CenterPoint Energy Houston Electric, LLC v. Gulf Coast Coalition of Cities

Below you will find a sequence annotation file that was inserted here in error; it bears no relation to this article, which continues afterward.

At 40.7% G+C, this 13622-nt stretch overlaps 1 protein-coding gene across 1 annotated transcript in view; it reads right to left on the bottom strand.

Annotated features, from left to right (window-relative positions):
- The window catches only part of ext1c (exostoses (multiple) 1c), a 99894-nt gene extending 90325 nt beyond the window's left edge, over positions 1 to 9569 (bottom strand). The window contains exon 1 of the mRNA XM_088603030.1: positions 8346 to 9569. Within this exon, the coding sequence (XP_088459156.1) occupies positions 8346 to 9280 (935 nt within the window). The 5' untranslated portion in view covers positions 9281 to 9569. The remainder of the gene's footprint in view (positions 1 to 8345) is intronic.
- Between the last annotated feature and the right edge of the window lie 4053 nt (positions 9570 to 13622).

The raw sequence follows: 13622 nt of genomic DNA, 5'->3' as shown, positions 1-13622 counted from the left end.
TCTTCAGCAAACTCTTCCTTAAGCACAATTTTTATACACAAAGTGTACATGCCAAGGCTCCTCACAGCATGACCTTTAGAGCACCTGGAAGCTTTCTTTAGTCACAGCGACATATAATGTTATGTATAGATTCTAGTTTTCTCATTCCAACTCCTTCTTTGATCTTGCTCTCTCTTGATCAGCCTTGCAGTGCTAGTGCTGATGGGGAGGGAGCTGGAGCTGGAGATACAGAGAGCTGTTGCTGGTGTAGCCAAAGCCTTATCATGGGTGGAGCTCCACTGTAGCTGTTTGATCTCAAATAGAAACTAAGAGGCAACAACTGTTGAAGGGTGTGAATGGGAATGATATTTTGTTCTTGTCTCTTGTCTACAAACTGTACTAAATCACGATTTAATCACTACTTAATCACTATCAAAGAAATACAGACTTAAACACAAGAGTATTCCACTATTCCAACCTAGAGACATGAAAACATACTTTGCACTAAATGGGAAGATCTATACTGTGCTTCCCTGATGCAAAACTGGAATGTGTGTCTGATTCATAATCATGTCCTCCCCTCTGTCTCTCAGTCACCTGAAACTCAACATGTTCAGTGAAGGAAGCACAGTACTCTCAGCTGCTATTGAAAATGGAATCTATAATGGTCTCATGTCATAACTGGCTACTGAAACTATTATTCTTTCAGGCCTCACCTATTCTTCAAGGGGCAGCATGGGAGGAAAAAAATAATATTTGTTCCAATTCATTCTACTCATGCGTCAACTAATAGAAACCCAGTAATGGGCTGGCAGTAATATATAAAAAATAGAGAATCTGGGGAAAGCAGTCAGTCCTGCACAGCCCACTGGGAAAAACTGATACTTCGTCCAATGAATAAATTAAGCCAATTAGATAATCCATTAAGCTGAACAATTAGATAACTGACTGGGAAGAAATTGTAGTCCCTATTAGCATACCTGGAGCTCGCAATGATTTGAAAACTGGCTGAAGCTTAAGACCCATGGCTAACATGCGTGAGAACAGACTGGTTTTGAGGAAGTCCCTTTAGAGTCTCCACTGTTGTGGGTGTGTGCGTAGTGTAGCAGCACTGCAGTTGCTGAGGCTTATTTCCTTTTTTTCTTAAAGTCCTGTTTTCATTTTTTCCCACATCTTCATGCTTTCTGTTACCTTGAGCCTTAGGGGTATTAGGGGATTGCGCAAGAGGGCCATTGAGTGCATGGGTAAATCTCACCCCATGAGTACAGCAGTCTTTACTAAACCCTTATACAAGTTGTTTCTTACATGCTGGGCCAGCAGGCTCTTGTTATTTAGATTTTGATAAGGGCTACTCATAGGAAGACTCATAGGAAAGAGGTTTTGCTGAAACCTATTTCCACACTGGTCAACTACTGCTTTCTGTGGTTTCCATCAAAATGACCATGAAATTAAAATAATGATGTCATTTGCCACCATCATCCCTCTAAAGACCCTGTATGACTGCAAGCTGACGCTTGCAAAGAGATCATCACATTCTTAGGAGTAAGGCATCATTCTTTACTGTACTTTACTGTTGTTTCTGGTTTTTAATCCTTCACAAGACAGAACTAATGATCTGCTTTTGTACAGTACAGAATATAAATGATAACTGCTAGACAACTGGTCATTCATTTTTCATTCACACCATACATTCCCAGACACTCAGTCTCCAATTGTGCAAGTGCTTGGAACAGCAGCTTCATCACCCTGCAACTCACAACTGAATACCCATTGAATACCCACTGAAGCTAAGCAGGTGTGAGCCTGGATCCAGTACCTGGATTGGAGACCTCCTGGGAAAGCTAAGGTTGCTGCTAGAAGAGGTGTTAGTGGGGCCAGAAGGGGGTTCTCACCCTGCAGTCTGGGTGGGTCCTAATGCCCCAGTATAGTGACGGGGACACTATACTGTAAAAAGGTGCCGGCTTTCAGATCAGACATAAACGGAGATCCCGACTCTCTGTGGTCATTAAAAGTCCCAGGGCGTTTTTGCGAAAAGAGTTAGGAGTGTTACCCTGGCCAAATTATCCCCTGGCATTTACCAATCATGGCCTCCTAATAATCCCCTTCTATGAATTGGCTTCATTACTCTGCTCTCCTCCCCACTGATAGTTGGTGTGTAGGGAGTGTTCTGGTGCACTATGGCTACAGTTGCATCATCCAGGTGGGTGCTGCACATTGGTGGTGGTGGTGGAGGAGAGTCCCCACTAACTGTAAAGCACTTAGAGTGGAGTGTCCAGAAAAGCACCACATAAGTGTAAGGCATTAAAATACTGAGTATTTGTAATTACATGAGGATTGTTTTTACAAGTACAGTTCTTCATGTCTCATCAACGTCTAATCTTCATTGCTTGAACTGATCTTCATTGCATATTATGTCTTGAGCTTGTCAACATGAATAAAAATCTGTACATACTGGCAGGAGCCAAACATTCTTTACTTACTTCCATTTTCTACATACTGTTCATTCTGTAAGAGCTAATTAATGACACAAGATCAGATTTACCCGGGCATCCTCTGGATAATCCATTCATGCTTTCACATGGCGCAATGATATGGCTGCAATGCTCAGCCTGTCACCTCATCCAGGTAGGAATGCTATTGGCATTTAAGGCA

In CenterPoint Energy Houston Elec., LLC v. Gulf Coast Coalition of Cities, No. 03-05-00557-CV, S.W.3d, (Tex. App.--Austin Dec. 20, 2007, no pet. h.), the Court reversed the district court's judgment and affirmed the Commission's final order disallowing $ 440 million of CenterPoint's requested capacity auction true-up award. Id. CenterPoint had failed to comply with the statutory requirements to auction 15% of its generation capacity and likewise failed to satisfy the applicable safe-harbor provisions. See id. The Court held that, in light of CenterPoint's failures, the Commission acted within its authority when it used an alternative method for establishing the capacity auction price to calculate CenterPoint's capacity auction true-up award. Id. In CenterPoint Energy Houston Electric, LLC v. Gulf Coast Coalition of Cities, No. 03-05-00557-CV, 252 S.W.3d 1 (Tex. App.--Austin Apr. 17, 2008, no pet. h.), the Commission's final order set forth a primary and alternative holding. Id. Under its primary holding, the Commission adopted its own market valuation of CenterPoint's generation assets based on its finding that CenterPoint had failed to establish the market value of those assets as required under section 39.262(h). Id. Under its alternative holding, the Commission adopted the market value proposed by CenterPoint, but made reductions to net book value based on commercial unreasonableness. Id. The Court considered whether the Commission's reductions to net book value for commercial unreasonableness should also be applied to its primary holding. Id. The Court concluded that reductions to net book value for commercially unreasonable behavior were not meant to be punitive in nature. Id. The Court stated that where a utility's commercially unreasonable behavior benefits the utility financially and lessens the impact of stranded costs by increasing the utility's stranded cost recovery, the amount of stranded costs recovered by the utility should be modified to capture the utility's unreasonable behavior. Id. The Court further explained that, if the commercially unreasonable behavior has no financial impact or, if the financial impact is irrelevant to or has already been accounted for in the valuation of the utility's generation assets, any adjustment to the net book value of the utility's generation assets would be contrary to the legislative directive. Id. The Court ultimately concluded that the Commission's decision in the CenterPoint true-up proceeding to limit the adjustments to net book value to its alternative holding was reasonable because the negative effects of any commercially unreasonable behavior on the part of CenterPoint had no effect on the valuation of CenterPoint's generation assets. Id.